Australian Catholic Youth Festival
I’m at the Australian Catholic Youth Festival for the next several days. The ACYF lends itself to comparison with World Youth Day, albeit without the pope.
The pope’s absence, though, may also be its hidden strength. Since His Holiness is not there to act as a drawcard, and to sustain enthusiasm and excitement, the programme of events has to bear a heavier load. And the organisers have facilitated an exceptionally strong programme of events.
The array of workshops and activities is mind-boggling, and beautifully reflects the “here-comes-everybody” catholicity of Catholicism. To illustrate, here are a few of the events the Hamilton Catholic youth group will attend:
- The Catholic Thing, with Fr Chris Ryan MGL. Come on a magical mystery tour of the weird and wonderful world of Catholicism: a world which loves beauty, honours intelligence, and calls you to greatness.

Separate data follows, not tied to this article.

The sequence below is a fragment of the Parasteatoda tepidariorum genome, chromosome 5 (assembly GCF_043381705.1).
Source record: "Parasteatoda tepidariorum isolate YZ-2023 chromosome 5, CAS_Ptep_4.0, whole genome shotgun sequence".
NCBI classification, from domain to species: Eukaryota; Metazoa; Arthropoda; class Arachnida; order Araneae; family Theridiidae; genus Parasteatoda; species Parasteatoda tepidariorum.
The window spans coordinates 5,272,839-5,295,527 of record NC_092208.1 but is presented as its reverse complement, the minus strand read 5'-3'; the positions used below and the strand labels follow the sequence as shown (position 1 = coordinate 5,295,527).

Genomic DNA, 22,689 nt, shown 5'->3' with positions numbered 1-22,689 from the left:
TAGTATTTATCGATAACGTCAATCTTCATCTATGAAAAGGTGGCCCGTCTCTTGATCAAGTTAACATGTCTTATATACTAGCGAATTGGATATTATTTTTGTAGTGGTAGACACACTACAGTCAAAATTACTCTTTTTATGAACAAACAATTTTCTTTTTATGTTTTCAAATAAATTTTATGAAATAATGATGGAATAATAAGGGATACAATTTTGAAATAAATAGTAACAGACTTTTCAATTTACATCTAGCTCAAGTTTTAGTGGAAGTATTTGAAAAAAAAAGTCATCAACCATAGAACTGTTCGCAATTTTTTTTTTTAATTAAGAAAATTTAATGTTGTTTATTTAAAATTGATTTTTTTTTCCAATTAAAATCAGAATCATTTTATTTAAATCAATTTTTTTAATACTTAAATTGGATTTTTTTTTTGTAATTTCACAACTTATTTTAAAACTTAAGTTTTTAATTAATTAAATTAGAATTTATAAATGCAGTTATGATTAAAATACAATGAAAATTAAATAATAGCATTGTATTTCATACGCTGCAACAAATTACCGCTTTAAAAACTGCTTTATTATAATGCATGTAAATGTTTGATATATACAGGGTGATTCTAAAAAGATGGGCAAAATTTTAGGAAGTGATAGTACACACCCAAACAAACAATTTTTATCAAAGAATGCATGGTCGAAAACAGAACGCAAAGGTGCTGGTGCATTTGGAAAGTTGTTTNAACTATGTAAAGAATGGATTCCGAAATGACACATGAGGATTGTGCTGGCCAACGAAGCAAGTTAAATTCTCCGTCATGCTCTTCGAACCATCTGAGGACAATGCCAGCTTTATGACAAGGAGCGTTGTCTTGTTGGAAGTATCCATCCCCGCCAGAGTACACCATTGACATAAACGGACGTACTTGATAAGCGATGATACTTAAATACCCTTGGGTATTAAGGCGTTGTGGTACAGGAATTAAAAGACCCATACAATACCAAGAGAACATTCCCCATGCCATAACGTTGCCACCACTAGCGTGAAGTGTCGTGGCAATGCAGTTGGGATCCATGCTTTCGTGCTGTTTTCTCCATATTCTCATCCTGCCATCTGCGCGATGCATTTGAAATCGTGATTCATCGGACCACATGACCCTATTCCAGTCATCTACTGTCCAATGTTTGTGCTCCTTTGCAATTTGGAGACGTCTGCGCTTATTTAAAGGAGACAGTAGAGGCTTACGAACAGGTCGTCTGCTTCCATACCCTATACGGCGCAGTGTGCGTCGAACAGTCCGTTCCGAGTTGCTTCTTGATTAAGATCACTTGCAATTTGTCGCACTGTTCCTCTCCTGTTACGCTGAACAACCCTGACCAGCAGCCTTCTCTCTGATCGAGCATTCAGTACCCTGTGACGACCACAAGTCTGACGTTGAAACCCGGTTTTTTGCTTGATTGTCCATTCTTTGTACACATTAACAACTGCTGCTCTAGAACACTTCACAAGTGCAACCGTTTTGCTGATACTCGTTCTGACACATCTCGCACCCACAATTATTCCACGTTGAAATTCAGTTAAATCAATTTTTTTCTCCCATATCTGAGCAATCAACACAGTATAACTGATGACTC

- Mary MacKillop Pilgrimage Walk. St Mary of the Cross is a child of Melbourne. Take a walk down Mary’s streets and let her story become a part of your own.
- Life, love, light. What makes a saint? We are called to sanctify. Get to know more about the inspiring life of Bl Chiara Luce Badano.
- Christian Meditation. Do you want to taste and see the goodness of the Lord? Join the Sisters of Nazareth as they share this powerful form of prayer.
- Hidden Treasure. Jean Vanier, founder of L’Arche, tells us that the gift of people with intellectual disability is a hidden treasure. Come and listen to their stories.
- Using Scripture to encounter Jesus, with Archbishop Mark Coleridge.
In addition to such activities, there are constant opportunities for Mass, adoration of the Blessed Sacrament, and sacramental confession. Included in the mix is the Extraordinary Form of the Roman Rite, which will be offered on the Feast of St Nicholas:
The grave-yard shift is a shame — I doubt my group will want to get up at 6am to get there just in time, and I don’t blame them — but it’s nonetheless heartening to see the EF included. Not so long ago, our liturgical patrimony was simply one more political potato too hot to touch. I’d like to think this is a sign of progress, indicative of more magnanimity and less ideology.